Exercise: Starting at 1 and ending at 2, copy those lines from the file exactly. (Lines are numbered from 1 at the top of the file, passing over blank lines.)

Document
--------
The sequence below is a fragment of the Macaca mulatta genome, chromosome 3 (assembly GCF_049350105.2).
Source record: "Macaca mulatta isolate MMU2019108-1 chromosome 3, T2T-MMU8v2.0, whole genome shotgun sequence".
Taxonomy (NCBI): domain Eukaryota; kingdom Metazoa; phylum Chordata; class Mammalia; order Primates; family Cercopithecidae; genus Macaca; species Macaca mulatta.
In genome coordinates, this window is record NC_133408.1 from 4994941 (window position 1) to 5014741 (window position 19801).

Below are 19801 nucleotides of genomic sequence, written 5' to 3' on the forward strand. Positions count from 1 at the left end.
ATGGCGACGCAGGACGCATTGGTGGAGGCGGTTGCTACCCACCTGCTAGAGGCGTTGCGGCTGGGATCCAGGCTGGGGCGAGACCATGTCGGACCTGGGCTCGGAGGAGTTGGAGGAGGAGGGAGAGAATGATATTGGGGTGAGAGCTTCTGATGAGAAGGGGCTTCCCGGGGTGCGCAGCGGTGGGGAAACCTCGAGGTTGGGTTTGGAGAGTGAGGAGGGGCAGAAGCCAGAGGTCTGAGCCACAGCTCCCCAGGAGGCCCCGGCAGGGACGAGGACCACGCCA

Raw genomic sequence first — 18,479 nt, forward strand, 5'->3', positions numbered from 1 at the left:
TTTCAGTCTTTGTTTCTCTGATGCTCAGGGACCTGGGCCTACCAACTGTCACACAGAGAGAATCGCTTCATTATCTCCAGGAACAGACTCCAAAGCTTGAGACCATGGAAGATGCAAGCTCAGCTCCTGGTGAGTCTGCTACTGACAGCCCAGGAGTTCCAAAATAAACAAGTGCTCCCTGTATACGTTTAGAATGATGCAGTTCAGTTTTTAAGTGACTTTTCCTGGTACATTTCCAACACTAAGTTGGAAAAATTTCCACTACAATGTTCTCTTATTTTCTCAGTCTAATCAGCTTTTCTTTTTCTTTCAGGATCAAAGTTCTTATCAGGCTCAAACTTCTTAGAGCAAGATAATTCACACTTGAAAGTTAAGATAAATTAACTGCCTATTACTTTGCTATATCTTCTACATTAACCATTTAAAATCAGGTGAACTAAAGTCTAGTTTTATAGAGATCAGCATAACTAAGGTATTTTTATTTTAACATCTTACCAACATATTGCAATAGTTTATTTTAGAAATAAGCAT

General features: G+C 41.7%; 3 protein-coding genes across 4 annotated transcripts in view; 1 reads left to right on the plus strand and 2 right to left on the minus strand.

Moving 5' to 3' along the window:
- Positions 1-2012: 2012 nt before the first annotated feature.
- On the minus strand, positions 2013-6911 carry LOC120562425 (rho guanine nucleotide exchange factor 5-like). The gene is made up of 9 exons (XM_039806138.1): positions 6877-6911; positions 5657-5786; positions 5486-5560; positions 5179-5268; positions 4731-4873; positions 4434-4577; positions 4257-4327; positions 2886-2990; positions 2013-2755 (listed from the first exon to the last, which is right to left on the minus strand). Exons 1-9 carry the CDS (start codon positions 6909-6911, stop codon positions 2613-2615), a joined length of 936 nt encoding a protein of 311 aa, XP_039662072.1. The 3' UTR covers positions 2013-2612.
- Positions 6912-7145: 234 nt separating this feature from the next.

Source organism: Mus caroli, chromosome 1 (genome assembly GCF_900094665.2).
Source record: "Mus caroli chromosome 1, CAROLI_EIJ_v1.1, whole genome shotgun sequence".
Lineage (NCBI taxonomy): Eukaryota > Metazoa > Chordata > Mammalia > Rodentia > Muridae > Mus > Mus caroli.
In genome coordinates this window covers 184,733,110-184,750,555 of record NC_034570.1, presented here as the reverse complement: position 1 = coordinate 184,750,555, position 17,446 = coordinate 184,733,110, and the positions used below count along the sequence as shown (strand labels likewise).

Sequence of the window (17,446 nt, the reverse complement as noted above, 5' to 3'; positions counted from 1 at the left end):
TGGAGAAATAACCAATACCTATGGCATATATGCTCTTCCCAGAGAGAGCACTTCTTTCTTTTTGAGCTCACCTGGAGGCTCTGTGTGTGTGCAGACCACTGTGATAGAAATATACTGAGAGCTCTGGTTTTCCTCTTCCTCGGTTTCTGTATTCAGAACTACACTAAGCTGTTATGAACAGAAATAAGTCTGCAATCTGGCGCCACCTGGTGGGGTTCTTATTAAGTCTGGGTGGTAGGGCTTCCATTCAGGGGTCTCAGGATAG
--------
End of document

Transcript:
The sequence below is a fragment of the Macaca mulatta genome, chromosome 3 (assembly GCF_049350105.2).
Source record: "Macaca mulatta isolate MMU2019108-1 chromosome 3, T2T-MMU8v2.0, whole genome shotgun sequence".